• Focus on and spend money on the items you interact with and move; taps, shower valves etc. more than wash basins and baths if budget is a concern
  • Remember that bathrooms are wet, and you should get products (like cabinets) that are designed to be used in that environment
  • It may sound silly, but make sure whatever you buy can get from your front door to the room and will fit through the door when you get there

These are all common sense items, but are so often overlooked by people in the heat of the moment. Remember that we are here to help you get the right products for your new room, we are not here to sell you the most expensive thing we can, so if in doubt, just ask and we will be happy to help.

Choosing tiles and stone

One of the first things that you will notice when walking into a bathroom, or for that matter, any room, is the walls; they are all around you after all. It's important for those walls - and the floor - to look nice, and to look clean, and to complete the look and feel of the bathroom.

There are a number of choice when it comes to wall coverings, but for a bathroom which is a damp environment, you are generally limited to either paint or tiles of some description. Tiles are available in a million different colours, sizes and styles, but choosing the right one is generally a combination of which material is best for the task and which colours and styles that you like.

Some things to consider when choosing your tiles or stone:

  • Tiles or slab? Slabs are used to give a "custom" feel to the room, and have far fewer grout lines visible. They are however more expensive, more difficult to handle and they have to be custom measured and fitted
  • Match the shape and size of tiles to your room. Long narrow room often works best with long narrow tiles. Small rooms generally suit smaller tiles
  • Consider perhaps a "feature wall". Standard tiles or slab on most of the wall, but one with a splash or colour or pattern for one of the walls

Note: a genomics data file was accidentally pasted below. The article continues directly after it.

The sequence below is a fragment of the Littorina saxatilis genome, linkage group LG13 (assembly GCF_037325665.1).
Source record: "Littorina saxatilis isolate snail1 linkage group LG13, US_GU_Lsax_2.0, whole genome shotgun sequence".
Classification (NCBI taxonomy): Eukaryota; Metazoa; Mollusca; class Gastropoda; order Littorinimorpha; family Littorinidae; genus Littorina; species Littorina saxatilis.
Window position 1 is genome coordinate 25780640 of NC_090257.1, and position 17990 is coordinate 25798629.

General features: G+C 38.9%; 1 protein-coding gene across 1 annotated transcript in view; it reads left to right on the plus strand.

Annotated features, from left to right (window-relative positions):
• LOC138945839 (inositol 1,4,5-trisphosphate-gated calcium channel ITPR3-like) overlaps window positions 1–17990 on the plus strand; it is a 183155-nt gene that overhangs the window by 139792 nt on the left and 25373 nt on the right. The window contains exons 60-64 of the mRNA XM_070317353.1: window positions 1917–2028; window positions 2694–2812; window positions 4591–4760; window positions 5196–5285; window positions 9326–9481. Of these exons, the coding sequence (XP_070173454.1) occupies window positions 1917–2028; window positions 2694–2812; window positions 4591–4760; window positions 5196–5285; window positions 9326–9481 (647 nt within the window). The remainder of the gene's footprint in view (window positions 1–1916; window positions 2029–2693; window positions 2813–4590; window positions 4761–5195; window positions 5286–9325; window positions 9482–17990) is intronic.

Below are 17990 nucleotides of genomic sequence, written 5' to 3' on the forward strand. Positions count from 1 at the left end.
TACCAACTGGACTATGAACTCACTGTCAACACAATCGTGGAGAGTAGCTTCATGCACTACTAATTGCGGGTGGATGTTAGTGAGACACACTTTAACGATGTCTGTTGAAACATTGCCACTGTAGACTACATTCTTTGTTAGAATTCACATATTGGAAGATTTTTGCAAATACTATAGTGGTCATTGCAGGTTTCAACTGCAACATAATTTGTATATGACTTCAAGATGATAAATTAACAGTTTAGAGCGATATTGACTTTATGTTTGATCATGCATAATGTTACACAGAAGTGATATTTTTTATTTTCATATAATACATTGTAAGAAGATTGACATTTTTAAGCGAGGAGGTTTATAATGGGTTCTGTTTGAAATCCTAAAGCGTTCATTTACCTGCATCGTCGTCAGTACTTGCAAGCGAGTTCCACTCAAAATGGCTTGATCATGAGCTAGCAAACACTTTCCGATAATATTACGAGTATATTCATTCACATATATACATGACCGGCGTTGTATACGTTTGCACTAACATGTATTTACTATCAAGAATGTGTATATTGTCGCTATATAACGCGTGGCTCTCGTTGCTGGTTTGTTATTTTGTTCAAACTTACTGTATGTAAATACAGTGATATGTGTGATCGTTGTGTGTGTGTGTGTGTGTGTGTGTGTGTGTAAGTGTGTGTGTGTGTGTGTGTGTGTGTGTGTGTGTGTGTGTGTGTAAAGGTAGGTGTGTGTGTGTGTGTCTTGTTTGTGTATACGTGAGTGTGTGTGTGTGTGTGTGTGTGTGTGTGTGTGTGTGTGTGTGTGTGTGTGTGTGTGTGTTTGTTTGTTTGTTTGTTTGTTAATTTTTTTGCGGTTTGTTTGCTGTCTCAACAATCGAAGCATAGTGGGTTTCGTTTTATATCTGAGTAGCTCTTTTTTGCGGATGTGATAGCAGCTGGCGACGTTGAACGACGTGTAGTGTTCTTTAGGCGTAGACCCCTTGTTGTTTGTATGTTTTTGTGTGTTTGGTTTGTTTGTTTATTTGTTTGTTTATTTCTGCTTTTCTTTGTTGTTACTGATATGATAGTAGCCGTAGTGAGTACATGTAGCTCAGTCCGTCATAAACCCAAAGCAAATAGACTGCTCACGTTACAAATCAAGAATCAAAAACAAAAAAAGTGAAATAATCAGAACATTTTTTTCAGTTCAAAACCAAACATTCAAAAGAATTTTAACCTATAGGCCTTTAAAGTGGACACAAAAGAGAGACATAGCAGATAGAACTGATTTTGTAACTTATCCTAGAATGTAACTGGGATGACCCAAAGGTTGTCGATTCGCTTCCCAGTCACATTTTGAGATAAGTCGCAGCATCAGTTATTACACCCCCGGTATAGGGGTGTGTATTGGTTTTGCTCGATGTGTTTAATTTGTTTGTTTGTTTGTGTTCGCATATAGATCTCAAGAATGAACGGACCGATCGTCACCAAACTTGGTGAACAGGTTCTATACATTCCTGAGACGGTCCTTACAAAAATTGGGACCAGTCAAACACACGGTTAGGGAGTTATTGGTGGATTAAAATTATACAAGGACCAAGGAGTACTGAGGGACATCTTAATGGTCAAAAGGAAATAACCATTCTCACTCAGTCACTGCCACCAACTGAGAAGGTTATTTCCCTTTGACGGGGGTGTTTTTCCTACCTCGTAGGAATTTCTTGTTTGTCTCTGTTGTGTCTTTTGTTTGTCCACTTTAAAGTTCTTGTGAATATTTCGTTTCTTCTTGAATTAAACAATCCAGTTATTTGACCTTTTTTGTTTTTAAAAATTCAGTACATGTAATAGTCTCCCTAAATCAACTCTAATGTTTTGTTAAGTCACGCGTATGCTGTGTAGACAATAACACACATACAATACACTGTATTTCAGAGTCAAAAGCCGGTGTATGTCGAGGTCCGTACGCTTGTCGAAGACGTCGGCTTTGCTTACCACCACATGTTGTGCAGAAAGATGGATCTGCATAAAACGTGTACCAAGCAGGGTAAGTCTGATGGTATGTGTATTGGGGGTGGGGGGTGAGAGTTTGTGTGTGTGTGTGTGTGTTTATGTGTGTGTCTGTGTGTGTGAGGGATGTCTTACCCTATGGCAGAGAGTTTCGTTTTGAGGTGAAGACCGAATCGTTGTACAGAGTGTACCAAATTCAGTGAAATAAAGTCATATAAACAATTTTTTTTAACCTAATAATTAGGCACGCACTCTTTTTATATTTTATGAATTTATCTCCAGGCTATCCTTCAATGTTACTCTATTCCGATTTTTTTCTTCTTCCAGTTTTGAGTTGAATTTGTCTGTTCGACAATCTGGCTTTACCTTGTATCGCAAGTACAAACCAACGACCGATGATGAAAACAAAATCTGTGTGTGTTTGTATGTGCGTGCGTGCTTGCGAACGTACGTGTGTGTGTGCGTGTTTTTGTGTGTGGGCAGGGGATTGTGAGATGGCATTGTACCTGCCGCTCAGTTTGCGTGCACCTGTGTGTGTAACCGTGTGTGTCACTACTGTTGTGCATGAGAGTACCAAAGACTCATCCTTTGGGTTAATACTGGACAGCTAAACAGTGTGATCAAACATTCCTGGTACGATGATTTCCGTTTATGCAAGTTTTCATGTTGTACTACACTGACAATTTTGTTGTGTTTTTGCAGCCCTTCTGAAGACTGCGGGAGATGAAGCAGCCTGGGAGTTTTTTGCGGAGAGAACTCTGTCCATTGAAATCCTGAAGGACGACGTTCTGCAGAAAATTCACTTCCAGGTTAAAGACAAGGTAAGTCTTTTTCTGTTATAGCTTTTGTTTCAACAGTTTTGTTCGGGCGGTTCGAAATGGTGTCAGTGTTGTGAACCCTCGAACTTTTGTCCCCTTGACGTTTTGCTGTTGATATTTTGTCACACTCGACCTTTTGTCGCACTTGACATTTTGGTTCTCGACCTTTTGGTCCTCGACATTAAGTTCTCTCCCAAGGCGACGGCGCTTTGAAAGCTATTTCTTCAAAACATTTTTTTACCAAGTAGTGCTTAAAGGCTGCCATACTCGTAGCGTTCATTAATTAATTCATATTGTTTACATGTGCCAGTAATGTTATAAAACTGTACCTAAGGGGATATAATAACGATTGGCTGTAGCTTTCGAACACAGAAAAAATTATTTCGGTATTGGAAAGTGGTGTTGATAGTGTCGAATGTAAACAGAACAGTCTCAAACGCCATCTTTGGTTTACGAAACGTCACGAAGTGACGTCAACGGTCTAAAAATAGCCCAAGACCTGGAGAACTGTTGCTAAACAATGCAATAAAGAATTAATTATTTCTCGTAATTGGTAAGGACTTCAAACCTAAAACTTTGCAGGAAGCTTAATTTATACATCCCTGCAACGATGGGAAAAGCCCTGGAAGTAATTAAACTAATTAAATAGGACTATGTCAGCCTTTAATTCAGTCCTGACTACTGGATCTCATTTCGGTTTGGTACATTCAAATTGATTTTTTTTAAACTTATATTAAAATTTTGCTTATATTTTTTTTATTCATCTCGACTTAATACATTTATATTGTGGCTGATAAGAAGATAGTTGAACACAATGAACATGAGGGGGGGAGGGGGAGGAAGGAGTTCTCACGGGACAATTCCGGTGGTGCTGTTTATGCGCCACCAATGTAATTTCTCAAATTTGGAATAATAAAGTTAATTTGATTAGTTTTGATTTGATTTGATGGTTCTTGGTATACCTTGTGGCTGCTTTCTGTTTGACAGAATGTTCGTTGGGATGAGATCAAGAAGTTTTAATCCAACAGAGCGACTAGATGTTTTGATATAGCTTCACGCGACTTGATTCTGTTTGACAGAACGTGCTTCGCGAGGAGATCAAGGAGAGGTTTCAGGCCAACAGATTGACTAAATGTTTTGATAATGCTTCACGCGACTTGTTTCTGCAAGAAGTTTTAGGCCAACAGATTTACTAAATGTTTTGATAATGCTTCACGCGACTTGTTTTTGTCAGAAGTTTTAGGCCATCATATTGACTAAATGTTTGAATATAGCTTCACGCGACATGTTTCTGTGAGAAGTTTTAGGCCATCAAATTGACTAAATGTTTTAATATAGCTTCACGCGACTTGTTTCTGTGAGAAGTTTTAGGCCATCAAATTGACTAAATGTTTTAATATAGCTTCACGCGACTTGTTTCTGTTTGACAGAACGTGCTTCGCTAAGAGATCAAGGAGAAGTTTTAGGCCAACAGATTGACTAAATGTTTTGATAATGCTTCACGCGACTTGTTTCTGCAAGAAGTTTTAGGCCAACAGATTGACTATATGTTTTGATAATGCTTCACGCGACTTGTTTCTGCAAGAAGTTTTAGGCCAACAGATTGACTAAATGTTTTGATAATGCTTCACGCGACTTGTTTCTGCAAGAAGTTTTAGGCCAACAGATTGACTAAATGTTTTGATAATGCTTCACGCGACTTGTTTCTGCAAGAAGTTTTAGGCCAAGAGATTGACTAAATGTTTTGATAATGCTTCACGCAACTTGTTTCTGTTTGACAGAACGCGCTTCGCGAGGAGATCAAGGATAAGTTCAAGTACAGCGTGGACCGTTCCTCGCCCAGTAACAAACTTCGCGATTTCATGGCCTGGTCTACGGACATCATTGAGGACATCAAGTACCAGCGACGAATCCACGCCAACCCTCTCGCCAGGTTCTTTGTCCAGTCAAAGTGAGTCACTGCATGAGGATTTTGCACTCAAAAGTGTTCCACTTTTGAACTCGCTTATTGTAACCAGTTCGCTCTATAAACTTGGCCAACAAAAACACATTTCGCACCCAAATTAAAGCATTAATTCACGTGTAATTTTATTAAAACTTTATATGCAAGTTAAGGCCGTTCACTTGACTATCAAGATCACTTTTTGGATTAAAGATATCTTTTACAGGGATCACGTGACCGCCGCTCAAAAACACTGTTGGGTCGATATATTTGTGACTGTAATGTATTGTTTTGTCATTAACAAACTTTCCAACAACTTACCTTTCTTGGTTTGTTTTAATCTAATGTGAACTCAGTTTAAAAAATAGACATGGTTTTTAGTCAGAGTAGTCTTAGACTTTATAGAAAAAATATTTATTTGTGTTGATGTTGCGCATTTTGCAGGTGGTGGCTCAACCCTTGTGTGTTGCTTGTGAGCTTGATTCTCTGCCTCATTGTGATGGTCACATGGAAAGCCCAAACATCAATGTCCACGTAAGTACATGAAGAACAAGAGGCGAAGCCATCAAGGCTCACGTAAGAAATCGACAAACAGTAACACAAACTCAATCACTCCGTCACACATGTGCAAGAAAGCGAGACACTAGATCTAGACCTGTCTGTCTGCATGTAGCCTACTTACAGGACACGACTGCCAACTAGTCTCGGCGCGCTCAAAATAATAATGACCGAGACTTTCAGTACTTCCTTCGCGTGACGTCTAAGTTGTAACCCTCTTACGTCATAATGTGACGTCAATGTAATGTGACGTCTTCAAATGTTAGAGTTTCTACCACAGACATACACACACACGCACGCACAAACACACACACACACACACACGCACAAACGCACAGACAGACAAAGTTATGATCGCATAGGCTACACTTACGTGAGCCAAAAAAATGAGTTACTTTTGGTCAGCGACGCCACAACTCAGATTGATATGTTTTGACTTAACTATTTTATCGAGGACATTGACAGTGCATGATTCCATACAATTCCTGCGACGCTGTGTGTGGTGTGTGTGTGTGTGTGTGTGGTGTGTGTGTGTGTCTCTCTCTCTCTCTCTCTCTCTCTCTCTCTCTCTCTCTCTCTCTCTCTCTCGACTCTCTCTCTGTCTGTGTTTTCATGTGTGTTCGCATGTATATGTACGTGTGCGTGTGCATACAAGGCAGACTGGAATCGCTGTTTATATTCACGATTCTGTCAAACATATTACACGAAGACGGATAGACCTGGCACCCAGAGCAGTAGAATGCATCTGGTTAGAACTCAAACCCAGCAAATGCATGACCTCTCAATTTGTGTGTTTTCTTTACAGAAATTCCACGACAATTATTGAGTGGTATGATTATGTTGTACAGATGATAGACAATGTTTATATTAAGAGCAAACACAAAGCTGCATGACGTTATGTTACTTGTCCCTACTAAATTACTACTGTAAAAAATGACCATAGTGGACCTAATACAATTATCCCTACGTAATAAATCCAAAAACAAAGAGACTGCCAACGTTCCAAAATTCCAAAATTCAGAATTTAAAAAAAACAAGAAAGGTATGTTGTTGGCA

• Natural stone products require sealant to be applied periodically. It's an easy and relatively quick process but it may influence your decision on whether they are right for you
  • Often half stone and half paint in a room can work very well, and is a good way to save some money if budget becomes a concern
  • Highly textured stone or tiles can cause problems with mould and dirt build-up over time, so they need additional cleaning
  • Remember that natuaral stone is just that: natural, so, if you are looking for a uniform appearance, go for a manmade product instead
  • Often overlooked is the weight of wall coverings. If you have stud walls you may need to go for a lighter product
Natural stone is generally a little more expensive than man made, but can last considerably longer. If you are planning to re-model your own house and intend staying there for some time then it is often the most practical solution.

Whichever coverings you choose, make sure that they don't over-power the room, and give the products their own chance to shine.

Choosing an installer

The hard work is done on your part, and the products are chosen. Now you need to find yourself someone compitent to fit them and show them off in their best light. It's time to find yourself some installers.

It is important when choosing an installation team that they have experience of fitting the type of product that you have. All shower valves for example are not the same; they can be very different, and knowing the nuances of the one being fitted will save lots of time and result in a better job.

Installers should never be chosen on price alone as there are many things to look out for, as follows:

  • Experience with the types of products you have chosen, ideally products from the same manufacturers
  • Recommendations from friends who have used the same people
  • Make sure you can trust these people, they may be left alone in your house at some stage. If something doesn't "seem" right, find someone else
  • Look for official qualifications (if applicable) such as Gas Safe Register
  • Choose people that give you a proper address and a landline number
  • Make sure you can understand each other perfectly
  • Look for tradesmen that ask a lot of relevant questions when they come to visit
  • Avoid tradesmen who can start immediately or have a sudden "cancellation" - it normally means they have no work on at all
  • Never pay upfront for everything, insist on a small deposit and staged payments with at least 30% left until the job is complete and you are COMPLETELY SATISFIED and only make the stage payments when the agreed upon and scheduled work has been completed to YOUR SATISFACTION.

Most important of all: Get multiple quotes, and if there is one that is significantly lower than the others, it shows that they have not fully understood the nature of the work involved. These people should be avoided.

We have our own teams of installers who will happily quote of any work that you would like to have done. All come with references that can be viewed upon request and have portfolios of work from previous satisfied customers. Although you are under absolutely no obligation to use our teams (even if they quote for you), you can be assured that they have worked with, and fully understand most, if not all, of the products we supply and in many cases have been on the manufacturers' own training courses for installers.